I also agree that trees can only handle so much abuse, to their bark and to exposure of their roots as soil erodes. It all depends on the structure of the tree and how protected the soil is. Out here in the west, douglas firs with thick bark can be almost indestructible, but smaller trees with thinner bark, in shallower soil need to be monitored. Trees in trouble should be fenced off (plastic flagging tape?) and soil stabilized if people are serious about protecting them.

Greg Shyloski posted some good photos (on facebook C3 group, not here at MP yet) of clifftop soil erosion problems (exposing roots of dying trees) at Otter Cliffs in Acadia N.P., where the NPS acted to fence off the soil line with tape and install some U-bolts. One of the photos shows a climber (probably a guided student?) standing on bare soil next to a dying tree - it was not fully fenced off and the person did not realize you need to stay on the rock to preserve the soil. So education is a part of it.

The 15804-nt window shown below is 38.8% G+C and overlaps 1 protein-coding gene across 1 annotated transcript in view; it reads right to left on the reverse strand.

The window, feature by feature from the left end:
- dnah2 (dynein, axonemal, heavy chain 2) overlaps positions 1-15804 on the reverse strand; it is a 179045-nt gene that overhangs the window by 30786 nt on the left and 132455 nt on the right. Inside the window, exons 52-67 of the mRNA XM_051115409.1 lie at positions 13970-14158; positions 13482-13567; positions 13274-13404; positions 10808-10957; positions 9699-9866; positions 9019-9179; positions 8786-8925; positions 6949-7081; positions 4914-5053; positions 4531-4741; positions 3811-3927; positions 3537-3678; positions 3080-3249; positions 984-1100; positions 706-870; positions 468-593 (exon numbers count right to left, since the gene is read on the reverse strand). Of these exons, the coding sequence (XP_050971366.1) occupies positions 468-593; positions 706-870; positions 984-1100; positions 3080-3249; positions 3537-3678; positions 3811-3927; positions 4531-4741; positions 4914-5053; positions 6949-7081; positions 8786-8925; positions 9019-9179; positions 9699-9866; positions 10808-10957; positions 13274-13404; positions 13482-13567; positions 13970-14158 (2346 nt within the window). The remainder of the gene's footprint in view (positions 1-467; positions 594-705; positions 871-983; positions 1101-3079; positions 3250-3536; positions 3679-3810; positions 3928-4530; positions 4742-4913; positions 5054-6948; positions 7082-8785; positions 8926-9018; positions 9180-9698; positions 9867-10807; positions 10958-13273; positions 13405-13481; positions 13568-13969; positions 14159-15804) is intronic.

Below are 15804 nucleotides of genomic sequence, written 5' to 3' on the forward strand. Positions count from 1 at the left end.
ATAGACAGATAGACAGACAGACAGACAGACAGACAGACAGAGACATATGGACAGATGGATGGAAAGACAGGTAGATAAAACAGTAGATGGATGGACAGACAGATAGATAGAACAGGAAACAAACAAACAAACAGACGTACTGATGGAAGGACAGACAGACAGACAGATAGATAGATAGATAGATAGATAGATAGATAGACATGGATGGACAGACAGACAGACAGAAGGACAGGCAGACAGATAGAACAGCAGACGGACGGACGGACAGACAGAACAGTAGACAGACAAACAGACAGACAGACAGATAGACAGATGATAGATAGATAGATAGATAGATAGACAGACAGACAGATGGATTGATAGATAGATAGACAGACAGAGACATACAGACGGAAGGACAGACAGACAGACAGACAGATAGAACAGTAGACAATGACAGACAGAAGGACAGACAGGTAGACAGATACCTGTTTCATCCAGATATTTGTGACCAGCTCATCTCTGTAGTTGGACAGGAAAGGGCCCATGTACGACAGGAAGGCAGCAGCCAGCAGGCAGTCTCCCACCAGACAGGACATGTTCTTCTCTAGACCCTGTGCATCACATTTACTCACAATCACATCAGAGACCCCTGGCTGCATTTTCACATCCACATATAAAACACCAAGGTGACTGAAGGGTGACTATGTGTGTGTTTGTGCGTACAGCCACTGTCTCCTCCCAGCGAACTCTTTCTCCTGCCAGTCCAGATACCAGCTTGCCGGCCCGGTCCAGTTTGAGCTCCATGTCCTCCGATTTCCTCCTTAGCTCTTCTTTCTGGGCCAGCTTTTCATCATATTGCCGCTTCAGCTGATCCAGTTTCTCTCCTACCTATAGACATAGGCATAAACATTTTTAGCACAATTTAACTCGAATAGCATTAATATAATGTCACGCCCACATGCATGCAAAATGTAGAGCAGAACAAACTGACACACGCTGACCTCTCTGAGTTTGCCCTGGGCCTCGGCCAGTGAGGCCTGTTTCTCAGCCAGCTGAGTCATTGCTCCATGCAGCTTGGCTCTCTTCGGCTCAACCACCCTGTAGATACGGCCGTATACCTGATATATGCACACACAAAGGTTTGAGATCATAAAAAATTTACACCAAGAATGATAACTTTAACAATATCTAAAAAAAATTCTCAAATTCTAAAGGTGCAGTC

People (earlier in this thread) have mentioned some specific trees at the top of Ragged that are not doing well. Posting some photos would probably help the cause. Although depending on the location of things, the solution may involve just anchoring to trees further away. As I posted earlier in this thread, I believe the RMF can't add new anchors at Ragged due to the conservation easement with the Berlin Land Trust which prohibits them. So alternative solutions need to be used at Ragged.

Jim, thanks for the offer on CT climbing - I will definitely take you up on it if I get the chance. And if you come out to CA, and want to climb or just get some beta, I'm here to help.


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By Phoenix
From louisville, colorado
May 13, 2009
hiking 8-5-09 (Don't chase the rabbit!!!)